man-of-letters

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English[edit]

Noun[edit]

man-of-letters

  1. attributive form of man of letters
    • 1997, in A. S. Byatt and Peter Porter (editors), New Writing 6,[1] Vintage, ISBN 9780099545514, page 183:
      The old-fashioned man-of-letters approach of the likes of Professor Lord Pinkrose is now happily behind us.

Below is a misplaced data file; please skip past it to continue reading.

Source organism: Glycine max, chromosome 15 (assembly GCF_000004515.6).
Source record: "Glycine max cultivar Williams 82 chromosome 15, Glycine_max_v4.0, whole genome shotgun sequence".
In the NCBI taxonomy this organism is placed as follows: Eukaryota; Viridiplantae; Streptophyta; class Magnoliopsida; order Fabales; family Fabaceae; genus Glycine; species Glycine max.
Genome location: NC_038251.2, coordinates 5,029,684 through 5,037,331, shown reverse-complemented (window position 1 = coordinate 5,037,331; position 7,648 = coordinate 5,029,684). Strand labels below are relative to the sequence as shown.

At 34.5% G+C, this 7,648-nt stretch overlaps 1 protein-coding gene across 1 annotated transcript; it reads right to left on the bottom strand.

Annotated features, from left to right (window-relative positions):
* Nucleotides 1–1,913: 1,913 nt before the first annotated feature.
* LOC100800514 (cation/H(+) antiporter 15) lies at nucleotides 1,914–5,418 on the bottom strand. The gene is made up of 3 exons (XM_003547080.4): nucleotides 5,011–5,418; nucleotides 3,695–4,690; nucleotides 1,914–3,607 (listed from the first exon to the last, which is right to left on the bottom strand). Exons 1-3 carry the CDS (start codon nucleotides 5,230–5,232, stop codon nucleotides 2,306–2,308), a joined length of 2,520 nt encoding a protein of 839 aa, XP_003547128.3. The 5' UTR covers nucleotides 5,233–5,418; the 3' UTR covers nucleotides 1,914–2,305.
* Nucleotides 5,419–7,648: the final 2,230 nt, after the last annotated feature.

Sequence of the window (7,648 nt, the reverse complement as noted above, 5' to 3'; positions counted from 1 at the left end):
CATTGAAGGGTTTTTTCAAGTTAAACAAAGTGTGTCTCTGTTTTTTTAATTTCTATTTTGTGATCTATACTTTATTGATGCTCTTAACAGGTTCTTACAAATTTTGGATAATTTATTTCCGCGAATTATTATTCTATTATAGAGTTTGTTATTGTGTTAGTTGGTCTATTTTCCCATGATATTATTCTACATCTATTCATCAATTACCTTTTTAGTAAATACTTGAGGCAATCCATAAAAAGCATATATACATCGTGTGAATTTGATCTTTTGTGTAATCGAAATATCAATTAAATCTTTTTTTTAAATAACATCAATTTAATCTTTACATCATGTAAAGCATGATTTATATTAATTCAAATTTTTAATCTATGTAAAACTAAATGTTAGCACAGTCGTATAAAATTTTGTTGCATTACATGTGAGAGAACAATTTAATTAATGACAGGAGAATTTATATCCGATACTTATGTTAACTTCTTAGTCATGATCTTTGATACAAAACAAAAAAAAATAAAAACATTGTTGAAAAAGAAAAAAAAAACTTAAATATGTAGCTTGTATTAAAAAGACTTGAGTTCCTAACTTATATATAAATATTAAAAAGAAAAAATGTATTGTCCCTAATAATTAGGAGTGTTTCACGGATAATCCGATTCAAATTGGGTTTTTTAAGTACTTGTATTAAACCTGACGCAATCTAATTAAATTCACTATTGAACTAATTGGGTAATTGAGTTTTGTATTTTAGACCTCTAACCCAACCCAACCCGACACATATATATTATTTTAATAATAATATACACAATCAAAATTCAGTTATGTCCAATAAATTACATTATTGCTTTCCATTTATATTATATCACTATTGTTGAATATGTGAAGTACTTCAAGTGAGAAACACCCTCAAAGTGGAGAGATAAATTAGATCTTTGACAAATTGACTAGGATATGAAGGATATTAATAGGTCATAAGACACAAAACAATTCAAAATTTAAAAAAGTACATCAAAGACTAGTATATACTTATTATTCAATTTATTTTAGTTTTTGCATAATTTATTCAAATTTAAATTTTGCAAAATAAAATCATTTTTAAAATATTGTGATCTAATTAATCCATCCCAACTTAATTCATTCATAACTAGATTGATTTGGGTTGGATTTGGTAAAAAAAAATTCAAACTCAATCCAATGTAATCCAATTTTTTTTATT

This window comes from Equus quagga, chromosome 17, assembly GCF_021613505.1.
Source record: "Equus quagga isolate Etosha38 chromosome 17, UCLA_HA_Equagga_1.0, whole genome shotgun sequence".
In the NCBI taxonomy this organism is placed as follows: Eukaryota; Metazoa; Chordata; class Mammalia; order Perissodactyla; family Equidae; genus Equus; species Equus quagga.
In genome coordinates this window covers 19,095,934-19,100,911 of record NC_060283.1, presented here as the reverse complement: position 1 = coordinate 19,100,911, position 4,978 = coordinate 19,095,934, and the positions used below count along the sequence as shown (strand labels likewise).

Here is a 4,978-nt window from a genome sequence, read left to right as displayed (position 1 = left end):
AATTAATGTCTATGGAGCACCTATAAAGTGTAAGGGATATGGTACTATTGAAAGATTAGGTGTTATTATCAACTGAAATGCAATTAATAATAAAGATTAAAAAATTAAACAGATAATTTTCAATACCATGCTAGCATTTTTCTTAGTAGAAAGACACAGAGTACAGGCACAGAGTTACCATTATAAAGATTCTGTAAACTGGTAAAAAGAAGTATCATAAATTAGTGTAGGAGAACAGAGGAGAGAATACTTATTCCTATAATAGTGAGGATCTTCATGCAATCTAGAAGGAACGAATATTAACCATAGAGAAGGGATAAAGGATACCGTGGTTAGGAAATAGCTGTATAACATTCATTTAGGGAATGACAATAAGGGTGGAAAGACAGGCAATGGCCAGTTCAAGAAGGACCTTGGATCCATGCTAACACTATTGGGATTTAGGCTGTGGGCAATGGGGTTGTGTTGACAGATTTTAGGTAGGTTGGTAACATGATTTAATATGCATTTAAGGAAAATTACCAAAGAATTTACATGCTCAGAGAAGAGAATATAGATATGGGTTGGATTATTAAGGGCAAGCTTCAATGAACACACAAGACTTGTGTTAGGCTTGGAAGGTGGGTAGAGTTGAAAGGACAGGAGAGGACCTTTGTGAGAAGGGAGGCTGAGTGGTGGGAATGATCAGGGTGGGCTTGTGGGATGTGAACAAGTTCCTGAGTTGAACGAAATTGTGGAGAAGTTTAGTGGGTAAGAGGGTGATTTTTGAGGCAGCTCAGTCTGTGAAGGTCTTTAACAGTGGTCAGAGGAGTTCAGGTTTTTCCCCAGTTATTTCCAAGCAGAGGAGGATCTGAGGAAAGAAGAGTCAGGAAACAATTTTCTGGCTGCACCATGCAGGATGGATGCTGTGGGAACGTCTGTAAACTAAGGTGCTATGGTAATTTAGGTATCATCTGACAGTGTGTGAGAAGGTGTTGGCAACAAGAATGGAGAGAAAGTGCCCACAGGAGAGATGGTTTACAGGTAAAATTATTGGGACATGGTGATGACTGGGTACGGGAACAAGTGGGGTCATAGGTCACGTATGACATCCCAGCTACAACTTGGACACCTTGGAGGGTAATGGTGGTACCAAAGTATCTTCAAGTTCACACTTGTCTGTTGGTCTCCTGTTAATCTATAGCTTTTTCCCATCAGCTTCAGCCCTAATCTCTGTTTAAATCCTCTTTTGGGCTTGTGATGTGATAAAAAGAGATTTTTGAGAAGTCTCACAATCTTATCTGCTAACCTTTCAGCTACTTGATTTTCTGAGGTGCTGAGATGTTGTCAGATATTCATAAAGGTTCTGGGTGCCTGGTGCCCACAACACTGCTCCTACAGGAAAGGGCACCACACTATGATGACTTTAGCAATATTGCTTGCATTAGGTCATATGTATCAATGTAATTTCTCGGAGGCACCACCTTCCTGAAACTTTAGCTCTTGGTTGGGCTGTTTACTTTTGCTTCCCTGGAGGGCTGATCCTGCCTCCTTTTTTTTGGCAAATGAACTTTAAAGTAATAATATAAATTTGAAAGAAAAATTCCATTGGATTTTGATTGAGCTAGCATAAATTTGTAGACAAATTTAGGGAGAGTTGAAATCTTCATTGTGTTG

• 1987, Deirdre David, Intellectual Women and Victorian Patriarchy: Harriet Martineau, Elizabeth Barrett Browning, George Eliot,[2] Cornell University Press, ISBN 9780801419652, page 7:
      Too privileged, entering upon their ‘man-of-letters’ inheritance as a birthright, []
    • 2008, Herbert F. Tucker, Epic: Britain’s Heroic Muse, 1790–1910, Oxford University Press US, ISBN 9780199232987, page 302:
      Carlyle in his man-of-letters patronage missed the craft with which the angry Corn-Law rhymester rhymester of The Village Patriarch meant to reclaim the people’s half []